By Tim Wildmon
For Christians around the world, today is Easter Sunday. We celebrate the resurrection of Jesus Christ from the dead 2,000 years ago. For those who have trusted in this biblical story to be authentic and accurate, the name “believers” is commonly used because we believe in the claims of the Bible about Jesus and his purpose for leaving heaven and coming to earth.
For everything Jesus accomplished with his life, the central purpose for his coming here was to become the atonement for the sins of each human being who has ever lived or ever will live. He bore the sin of the world on the cross, the Bible says.
We are separated from God due to our sin and we cannot save ourselves from that sin which – here is the part no one wants to hear – is deserving of death and hell.
A sin, in case you are wondering, is any violation of the Ten Commandments or the Sermon on the Mount and everyone is guilty of sin either by action or by attitude.
The book of Romans in chapter three expounds on this is in verses 23-25: “…for all have sinned and fallen short of the glory of God, and are justified by his grace as a gift, through the redemption that is in Christ Jesus, whom God put forward as a propitiation by his blood , to be received by faith…”
The word propitiation basically means to “pardon.”
The Bible says it is God himself who sent Jesus to pay the penalty for the sins of mankind. John 3:16-17 quotes Jesus as saying: “For God so loved the world, that he gave his only son, that whoever believes in him should not perish but have eternal life. For God did not send his Son into the world to condemn the world, but in order that the world might be saved through him.”
This is where the term “saved” comes from in Christian theology. It is not just a Baptist word, as many have come to believe. It is a biblical word that Baptists correctly use to describe someone who has trusted in Jesus Christ and therefore has been “saved” from the consequences of their sin.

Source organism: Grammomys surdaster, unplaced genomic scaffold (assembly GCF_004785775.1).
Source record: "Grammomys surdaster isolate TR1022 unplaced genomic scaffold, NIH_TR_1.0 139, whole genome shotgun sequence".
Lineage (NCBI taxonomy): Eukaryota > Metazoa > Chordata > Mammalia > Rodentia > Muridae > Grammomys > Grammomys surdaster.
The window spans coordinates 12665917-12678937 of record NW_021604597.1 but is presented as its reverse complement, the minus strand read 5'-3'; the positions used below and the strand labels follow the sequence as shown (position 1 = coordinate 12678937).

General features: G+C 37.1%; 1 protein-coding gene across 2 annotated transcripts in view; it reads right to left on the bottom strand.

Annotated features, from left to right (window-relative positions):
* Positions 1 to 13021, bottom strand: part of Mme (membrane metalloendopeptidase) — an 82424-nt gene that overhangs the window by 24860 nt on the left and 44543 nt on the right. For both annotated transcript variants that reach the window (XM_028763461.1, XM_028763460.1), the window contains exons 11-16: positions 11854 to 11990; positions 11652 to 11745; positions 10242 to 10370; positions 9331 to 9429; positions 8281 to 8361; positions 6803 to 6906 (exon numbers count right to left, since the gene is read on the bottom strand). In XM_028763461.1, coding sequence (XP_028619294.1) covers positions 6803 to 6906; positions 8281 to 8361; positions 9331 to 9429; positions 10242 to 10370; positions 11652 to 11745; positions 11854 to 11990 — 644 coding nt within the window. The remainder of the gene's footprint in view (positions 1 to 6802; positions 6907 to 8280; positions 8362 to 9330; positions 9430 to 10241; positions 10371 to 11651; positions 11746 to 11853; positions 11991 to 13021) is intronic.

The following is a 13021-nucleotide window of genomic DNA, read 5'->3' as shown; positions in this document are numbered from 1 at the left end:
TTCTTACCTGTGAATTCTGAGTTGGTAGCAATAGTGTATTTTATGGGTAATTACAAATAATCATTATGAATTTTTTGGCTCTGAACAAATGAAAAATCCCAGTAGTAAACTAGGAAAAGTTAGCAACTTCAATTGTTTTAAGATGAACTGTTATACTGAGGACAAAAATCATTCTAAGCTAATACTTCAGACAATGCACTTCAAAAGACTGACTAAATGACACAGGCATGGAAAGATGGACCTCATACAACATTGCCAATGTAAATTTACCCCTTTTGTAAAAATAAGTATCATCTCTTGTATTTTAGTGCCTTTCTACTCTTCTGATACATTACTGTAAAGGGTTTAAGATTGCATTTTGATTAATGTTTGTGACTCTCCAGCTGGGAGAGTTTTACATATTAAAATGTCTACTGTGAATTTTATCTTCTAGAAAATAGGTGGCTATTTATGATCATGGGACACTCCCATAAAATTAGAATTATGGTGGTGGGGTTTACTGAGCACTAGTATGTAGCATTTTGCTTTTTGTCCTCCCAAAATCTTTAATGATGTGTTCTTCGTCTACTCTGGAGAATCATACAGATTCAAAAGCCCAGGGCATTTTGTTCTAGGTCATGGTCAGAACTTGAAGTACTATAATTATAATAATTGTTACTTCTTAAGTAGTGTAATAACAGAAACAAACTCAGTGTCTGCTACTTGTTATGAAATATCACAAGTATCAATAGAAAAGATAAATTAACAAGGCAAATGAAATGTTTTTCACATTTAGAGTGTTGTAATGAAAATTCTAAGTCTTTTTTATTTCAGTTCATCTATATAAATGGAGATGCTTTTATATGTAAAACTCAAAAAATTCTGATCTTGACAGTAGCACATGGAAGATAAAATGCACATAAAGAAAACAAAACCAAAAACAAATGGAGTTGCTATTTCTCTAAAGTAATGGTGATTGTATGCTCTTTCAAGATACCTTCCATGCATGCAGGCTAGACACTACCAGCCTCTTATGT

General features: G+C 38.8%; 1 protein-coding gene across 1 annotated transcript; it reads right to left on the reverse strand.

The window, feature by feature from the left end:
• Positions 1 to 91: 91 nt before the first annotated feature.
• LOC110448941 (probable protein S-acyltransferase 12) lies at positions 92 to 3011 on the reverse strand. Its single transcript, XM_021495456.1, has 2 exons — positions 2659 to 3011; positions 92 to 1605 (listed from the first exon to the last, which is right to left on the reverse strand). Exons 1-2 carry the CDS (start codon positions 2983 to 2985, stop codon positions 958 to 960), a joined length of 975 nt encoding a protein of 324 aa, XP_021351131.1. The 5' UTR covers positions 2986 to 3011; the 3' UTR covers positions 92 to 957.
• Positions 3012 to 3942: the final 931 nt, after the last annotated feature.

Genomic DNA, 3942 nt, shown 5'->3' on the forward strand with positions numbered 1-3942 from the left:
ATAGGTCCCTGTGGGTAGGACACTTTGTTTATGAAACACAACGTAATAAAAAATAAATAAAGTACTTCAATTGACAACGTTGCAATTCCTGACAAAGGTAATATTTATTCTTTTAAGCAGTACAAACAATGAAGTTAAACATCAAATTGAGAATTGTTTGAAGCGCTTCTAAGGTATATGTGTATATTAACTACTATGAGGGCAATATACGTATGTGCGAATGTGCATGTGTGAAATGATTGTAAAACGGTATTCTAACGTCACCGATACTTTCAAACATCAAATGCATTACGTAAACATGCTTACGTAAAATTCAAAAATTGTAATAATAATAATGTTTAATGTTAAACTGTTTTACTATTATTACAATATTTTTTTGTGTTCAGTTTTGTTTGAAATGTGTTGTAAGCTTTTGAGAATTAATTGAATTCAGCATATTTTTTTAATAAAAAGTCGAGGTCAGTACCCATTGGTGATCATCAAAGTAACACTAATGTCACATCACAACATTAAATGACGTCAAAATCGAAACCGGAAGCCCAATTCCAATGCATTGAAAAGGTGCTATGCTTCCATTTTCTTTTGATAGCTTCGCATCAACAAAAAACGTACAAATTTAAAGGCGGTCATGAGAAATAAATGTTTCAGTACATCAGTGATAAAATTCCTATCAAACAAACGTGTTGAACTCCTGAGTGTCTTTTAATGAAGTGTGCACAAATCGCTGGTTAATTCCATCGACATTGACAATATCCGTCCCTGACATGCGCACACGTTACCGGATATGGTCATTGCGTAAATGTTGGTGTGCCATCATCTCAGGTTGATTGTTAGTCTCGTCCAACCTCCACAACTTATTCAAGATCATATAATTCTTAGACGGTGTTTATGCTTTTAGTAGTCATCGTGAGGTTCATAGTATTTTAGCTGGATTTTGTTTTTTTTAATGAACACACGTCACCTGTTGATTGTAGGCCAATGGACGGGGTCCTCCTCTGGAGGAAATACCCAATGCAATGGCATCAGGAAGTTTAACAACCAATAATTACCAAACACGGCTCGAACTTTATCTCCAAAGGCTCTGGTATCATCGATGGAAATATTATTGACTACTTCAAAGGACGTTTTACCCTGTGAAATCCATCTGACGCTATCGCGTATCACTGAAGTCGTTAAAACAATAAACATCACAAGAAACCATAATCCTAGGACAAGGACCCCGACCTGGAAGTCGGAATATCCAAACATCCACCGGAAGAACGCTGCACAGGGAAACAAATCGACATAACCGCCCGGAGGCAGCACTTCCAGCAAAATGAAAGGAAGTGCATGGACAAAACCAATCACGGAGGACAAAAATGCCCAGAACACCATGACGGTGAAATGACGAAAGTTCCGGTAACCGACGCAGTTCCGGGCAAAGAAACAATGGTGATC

If you have never understood the doctrine I have just described, I encourage you take some time and consider the claims of the Bible seriously. I recommend you read the Gospel of John first to get a basic understanding of the Christian faith and then read the book of Romans.
While there is much mystery to the Bible and some of its contents, there is also much reason, consistency and what some call “systematic theology.” (There are also divisions or denominations within Christianity over the interpretations of different verses.) That is to say, while one may choose not to believe the Bible, it at least offers a reasonable explanation of life on earth. It does give meaning and context to our existence both collectively and individually.
C.S. Lewis said for a person to have said the things that Jesus said about himself he would have to be either a liar, a lunatic or Lord. Here are some of the assertions Jesus made of himself: He claimed to be the Son of God. He claimed that the angels obeyed Him. He claimed to be the ultimate judge of all men. He claimed to possess all power in heaven and on earth. He claimed to have the power to forgive sin. He claimed that He could raise people from the dead. He claimed that He could raise himself from the dead. He claimed to be one with God. He claimed to be the only way to God. He claimed to be the giver of eternal life.
If Jesus was not was not who He said he was, these claims he made about himself would certainly qualify him as delusional.
I have concluded that the Bible is too sophisticated and historically accurate to have been made up by men alone. I have concluded that Jesus Christ was and is the Son of God. That is a determination every person, confronted with these facts, has to make on their own.
In his book “What A Christian Believes,” Dr. Ray Pritchard recounts a quote from Napoleon Bonaparte after he was exiled. As he contemplated his exploits in Europe versus the legacy of Jesus, he came to this stunning conclusion: “I know men, and I tell you that Jesus Christ is no mere man. Between Him and every other person in the world, there is no possible term of comparison. Alexander, Caesar, Charlemagne, and I founded great empires; but upon what did the creations of our genius depend? Upon force. Jesus alone founded His empire upon love, and to this very day millions would die for Him.”
Happy Easter everyone.
Community columnist Tim Wildmon is a Lee County resident. He is president of the American Family Association, but the column represents his personal opinion unless otherwise noted. Contact him at firstname.lastname@example.org.